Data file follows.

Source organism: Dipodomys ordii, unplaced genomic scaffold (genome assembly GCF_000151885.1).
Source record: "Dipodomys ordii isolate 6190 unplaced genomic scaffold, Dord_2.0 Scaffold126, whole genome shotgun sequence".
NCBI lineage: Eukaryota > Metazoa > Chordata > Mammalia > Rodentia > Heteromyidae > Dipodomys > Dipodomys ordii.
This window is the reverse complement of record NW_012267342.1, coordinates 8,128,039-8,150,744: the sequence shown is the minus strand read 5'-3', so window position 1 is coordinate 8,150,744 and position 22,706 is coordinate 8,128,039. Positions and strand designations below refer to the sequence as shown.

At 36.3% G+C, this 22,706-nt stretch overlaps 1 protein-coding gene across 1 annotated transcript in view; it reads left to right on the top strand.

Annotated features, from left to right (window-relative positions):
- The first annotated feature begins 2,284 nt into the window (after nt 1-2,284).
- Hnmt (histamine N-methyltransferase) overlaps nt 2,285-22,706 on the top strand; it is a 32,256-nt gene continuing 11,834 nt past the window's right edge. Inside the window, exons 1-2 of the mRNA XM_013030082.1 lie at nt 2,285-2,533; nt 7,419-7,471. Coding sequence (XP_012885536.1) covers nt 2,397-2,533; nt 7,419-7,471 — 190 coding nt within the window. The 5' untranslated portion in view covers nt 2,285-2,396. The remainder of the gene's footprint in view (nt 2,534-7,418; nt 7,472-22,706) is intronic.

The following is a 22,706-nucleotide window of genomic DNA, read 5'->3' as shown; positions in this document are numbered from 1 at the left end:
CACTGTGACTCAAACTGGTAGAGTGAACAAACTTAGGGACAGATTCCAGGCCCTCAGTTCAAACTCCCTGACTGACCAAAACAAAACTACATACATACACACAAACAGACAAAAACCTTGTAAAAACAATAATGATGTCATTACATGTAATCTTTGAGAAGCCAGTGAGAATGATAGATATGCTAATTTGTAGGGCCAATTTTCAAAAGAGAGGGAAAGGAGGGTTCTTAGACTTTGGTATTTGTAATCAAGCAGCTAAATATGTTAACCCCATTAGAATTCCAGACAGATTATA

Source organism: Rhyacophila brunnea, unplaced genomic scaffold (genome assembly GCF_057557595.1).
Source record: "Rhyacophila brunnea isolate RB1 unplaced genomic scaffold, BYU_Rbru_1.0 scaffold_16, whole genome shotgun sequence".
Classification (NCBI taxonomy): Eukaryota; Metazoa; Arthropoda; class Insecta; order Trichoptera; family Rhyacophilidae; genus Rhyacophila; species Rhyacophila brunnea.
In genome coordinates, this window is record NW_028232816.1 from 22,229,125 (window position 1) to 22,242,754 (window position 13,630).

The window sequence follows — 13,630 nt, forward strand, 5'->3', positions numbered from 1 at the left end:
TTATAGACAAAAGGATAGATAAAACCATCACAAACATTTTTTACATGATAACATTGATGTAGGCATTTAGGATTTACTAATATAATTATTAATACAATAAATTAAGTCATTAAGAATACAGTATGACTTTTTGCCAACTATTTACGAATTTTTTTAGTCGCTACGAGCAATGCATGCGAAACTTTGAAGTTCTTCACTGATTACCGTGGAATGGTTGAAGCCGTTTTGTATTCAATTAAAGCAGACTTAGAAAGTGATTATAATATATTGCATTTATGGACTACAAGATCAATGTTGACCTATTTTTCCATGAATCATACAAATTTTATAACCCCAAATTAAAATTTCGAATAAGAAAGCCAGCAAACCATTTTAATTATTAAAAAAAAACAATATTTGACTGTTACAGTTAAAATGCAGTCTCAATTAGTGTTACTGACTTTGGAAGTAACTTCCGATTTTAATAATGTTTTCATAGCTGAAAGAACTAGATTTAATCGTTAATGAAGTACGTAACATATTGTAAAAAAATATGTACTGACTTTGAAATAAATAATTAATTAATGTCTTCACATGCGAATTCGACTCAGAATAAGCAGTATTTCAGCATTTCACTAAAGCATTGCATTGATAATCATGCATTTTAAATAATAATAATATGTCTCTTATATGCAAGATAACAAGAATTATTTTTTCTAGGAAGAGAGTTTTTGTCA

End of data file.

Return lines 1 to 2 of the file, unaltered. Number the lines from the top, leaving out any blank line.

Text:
Source organism: Dipodomys ordii, unplaced genomic scaffold (genome assembly GCF_000151885.1).
Source record: "Dipodomys ordii isolate 6190 unplaced genomic scaffold, Dord_2.0 Scaffold126, whole genome shotgun sequence".